Episode 1810: Testing Angular Forms with Martine Dowden
How do you test Angular forms? While at CodePaLOUsa in Louisville, Carl and Richard talked to Martine Dowden about her approach to building tests that are maintainable, and are best automated because they are tedious to test manually – like forms validation. Martine talks about a mix of automated unit testing and eyes-on manual smoke tests being the most efficient way to have a well-tested web application.
Azure Landing Zones: Architectural Blueprint, Tooling & Best Practices
As you build new Cloud-based services and migrate or modernize, check out the new tools to assess where you are in your Cloud journey and how to automate the build out of recommended foundational services to host your workloads in Azure. We take a look at updates to the Azure Landing Zone guidance, that gives you proven best practices, architectural blueprint and tooling.
The Azure Cloud Native Architecture Mapbook
Azure offers a wide range of services, providing a million ways to architect your solution. This Azure Architecture Mapbook uses original maps and expert analysis to help you to explore the capabilities of the Microsoft Cloud platform and choose the best solutions for your unique requirements. It was released in 2020 so some of the diagrams are missing new services or capabilities, but it’s still an awesome reference.
- Azure Solution Architect Map
- Azure Infrastructure Architect Map
- AKS Architecture Map
- Azure Application Architecture Map
- Azure Data Architecture Map
- Azure Security Architecture Map
Front Matter CMS
Front Matter is a CMS that runs within Visual Studio Code/GitPod/… It gives you the power and control of a full-blown CMS while also providing you the flexibility and speed of the static site generator of your choice. Jump right into editing and creating content with Front Matter and be able to preview it straight in VS Code.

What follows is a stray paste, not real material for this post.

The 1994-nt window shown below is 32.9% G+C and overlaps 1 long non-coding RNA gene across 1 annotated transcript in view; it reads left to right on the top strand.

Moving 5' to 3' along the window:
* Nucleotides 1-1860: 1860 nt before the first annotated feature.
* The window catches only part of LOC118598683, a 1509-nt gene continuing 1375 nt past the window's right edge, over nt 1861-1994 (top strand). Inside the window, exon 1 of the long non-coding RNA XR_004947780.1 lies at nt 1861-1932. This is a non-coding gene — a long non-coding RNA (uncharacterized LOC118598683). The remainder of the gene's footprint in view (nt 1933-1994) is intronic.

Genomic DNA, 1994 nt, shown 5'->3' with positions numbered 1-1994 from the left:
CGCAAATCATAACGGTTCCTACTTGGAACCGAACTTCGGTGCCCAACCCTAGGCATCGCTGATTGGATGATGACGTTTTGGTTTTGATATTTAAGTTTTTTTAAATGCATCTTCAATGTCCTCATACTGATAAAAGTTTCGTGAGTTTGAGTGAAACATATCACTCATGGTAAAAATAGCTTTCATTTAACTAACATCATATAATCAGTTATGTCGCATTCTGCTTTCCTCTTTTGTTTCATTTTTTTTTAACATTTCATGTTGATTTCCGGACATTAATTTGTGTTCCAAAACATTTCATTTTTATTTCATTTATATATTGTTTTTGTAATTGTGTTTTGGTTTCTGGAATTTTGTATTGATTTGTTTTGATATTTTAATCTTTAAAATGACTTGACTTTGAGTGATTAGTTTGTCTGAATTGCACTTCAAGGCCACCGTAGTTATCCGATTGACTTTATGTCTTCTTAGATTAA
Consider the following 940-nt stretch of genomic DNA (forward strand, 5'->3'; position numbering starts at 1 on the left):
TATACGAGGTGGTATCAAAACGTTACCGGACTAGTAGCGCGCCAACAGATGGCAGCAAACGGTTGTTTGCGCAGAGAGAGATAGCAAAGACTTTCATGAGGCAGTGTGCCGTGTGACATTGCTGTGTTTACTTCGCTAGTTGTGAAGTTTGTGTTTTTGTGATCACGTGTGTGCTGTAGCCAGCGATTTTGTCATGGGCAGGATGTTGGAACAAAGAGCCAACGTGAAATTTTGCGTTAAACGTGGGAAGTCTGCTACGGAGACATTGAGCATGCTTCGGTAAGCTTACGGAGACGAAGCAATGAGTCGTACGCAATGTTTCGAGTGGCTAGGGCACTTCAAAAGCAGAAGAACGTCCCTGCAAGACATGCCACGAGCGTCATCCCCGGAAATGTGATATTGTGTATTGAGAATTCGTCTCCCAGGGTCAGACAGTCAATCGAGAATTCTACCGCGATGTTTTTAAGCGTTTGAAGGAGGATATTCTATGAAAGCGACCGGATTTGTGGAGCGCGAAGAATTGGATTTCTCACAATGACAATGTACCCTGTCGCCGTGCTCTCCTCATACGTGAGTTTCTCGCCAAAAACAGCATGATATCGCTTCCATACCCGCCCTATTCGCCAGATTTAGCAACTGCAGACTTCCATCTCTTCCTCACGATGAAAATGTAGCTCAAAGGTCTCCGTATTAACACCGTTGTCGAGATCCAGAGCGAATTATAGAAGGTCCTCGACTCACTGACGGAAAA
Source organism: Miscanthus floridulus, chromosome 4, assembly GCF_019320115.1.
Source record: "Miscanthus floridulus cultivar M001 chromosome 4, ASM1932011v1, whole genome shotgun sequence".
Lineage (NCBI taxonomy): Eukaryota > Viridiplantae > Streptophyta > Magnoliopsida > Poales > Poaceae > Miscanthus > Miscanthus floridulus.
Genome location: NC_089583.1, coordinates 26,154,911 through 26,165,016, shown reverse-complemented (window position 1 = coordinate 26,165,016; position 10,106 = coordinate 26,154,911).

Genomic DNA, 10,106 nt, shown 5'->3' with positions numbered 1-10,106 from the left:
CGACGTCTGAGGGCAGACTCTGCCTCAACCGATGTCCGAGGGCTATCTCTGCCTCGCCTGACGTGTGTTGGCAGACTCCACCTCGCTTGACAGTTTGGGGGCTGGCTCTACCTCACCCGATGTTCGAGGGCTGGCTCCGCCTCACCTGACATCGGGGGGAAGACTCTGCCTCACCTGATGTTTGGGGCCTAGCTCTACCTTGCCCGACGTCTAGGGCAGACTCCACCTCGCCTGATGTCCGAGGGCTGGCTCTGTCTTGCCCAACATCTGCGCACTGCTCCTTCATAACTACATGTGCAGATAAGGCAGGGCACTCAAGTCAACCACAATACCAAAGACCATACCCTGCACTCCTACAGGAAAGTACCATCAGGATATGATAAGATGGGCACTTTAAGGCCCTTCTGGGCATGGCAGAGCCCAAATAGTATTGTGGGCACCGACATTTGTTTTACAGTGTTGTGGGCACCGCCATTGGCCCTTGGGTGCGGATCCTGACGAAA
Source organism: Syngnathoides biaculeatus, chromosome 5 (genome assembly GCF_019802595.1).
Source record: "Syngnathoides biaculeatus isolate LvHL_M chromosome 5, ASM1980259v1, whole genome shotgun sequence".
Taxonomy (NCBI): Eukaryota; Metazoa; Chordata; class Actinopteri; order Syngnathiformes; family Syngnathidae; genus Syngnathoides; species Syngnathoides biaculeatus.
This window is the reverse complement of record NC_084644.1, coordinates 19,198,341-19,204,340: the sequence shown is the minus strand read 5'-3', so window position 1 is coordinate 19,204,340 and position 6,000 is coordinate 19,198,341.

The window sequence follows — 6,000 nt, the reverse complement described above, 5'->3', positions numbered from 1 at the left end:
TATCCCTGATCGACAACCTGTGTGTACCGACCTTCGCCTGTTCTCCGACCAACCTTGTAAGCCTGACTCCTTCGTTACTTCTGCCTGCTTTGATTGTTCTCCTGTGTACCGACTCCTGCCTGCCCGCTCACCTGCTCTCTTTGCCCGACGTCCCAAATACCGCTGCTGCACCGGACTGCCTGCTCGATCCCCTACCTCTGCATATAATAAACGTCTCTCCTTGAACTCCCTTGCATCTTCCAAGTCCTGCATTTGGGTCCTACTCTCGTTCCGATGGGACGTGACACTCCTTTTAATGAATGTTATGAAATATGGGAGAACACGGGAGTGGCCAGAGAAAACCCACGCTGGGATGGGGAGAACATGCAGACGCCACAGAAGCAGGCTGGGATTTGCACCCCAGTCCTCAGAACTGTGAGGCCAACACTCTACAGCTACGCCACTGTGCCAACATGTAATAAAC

Hugo is a general-purpose website framework. Technically speaking, Hugo is a static site generator. Unlike systems that dynamically build a page with each visitor request, Hugo builds pages when you create or update your content. Since websites are viewed far more often than they are edited, Hugo is designed to provide an optimal viewing experience for your website’s end users and an ideal writing experience for website authors.
Jekyll is a static site generator. It takes text written in your favorite markup language and uses layouts to create a static website. You can tweak the site’s look and feel, URLs, the data displayed on the page, and more.
Project Natick seeks to understand the benefits and difficulties in deploying subsea datacenters worldwide. Phase two extends the research we accomplished in phase one by deploying a full-scale datacenter module in the North Sea, powered by renewable energy. This is the continuing story of Project Natick.
Have an awesome week!
Photo by Johny vino on Unsplash